There isn’t a rule but there are good standards and practices. These state that two words should be the minimum, and only enough words to compel someone to click through to the linked source. The words must also imply the link’s destination to the reader. I’ll add that the link should not interfere with readability.
Is the following easy to read?
Feeds have long been the method of reading a site through a feed reader, stripping your site’s design away so the reader can skim through your content in their feed reader contextually, focused on the words not the pretty.
Clearly, a link around an entire paragraph is not just hard to read, it looks weird, broken, and uncomfortable.
It would make sense to cull it down so the link would be shorter, but how short? And what words should be in the anchor text?
The words you choose to go into the anchor text of an HTML link, the words of the link visible on the web page as the link the user clicks, must help the reader understand what might be at the end of that click. Here are some specific guidelines that may help you learn how to create better links on your site.
One of the longest post titles on this site is “Beauty is Only Skin Deep: Designing Blogs For Feeds, Search Engines and Audience.” As a title, it is appropriate to publish the entire post title that way, no matter how long the title. It is also appropriate as the title is properly wrapped in quote marks, which the reader sees as a single block.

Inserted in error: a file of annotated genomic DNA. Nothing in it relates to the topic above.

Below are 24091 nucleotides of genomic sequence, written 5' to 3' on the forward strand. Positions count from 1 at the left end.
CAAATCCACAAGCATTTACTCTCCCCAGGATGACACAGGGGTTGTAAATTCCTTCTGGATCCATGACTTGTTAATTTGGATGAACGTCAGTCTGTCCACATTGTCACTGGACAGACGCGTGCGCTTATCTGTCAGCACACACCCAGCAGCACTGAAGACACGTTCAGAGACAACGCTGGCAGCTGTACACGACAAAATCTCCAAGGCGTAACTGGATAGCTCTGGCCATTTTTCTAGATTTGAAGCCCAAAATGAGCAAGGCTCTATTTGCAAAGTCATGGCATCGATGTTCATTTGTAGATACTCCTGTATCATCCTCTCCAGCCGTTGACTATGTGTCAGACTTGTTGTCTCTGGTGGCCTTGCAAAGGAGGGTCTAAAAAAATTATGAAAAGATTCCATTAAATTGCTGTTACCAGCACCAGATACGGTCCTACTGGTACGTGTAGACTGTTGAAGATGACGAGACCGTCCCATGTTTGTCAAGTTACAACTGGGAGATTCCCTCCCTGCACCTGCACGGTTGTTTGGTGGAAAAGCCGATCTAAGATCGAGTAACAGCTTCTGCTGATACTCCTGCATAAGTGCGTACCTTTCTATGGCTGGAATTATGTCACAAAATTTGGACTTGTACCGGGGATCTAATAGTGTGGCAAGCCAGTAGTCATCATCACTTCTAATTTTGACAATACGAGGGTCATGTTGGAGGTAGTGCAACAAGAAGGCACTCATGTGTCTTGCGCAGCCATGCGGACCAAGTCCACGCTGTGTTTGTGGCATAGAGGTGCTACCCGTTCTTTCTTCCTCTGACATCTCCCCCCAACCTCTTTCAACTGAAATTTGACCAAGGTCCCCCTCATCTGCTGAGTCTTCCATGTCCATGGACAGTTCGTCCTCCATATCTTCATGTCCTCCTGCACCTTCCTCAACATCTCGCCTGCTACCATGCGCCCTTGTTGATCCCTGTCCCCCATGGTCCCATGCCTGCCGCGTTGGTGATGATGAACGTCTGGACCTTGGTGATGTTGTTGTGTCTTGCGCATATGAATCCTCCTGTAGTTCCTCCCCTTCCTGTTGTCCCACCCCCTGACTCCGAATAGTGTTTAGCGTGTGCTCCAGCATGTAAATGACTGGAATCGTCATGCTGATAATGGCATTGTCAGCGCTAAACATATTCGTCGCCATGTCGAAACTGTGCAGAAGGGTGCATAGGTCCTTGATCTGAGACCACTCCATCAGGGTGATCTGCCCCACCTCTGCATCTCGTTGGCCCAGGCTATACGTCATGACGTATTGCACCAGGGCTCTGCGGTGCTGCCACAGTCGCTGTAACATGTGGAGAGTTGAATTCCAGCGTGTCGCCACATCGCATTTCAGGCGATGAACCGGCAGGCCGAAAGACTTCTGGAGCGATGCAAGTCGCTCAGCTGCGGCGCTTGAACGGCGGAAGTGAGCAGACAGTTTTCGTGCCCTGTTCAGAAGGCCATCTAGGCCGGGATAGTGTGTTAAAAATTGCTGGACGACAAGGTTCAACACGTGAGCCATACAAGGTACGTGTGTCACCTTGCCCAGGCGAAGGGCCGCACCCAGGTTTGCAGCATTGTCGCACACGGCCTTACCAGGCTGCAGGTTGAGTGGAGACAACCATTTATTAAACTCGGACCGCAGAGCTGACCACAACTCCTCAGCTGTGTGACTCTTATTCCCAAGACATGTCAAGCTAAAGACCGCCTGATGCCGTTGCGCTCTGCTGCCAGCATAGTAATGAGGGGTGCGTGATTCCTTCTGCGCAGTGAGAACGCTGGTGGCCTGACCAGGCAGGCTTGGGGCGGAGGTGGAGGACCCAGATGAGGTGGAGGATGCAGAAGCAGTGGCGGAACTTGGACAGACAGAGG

If the link is a reference link in an article talking about feed readers, the use of feed readers for the link anchor text implies that the link will define a feed reader to those unfamiliar with them. It doesn’t, so those two words would be inappropriate.
A more appropriate use of the anchor text for the article could be:
The growing consumption of website feeds beyond the traditional feed readers is changing how site owners and web designers think about their feeds. The new mobile, magazine-style feed readers like Google Currents and Flipboard means web design and content planning no longer ends with the web page or even a mobile version. It must take feeds into content and design consideration and planning.
The words “take feeds into design consideration” implies that the destination will talk about feeds and web design.
There are times when you will want to put a link on every word introducing a subject, which is fine, as long as the usage is rare and judicious. The word-only linking must be kept to a minimum or it becomes one long link to the eye of the reader and looks abusive and suspicious.
For more information and the code specifics of creating links on your site, see “What is a Properly Formed Link.”
Your blog exercise today is to check your links for length and appropriate context in the anchor tags. Check previously published articles with links and keep this in mind as you go forward.
Make the words in the anchor text meet expectations of the link’s destination. Make the link include two to six words, a reasonable length. If you are referring to the title of an article, consider wrapping it in quote marks or make it italic as it is a standard for proper reference and citation.
If you wish to share this exercise with your readers, remember to include a hat tip link back to this post to create a trackback, or leave a properly formed link in the comments so participants can check out your blog exercise task.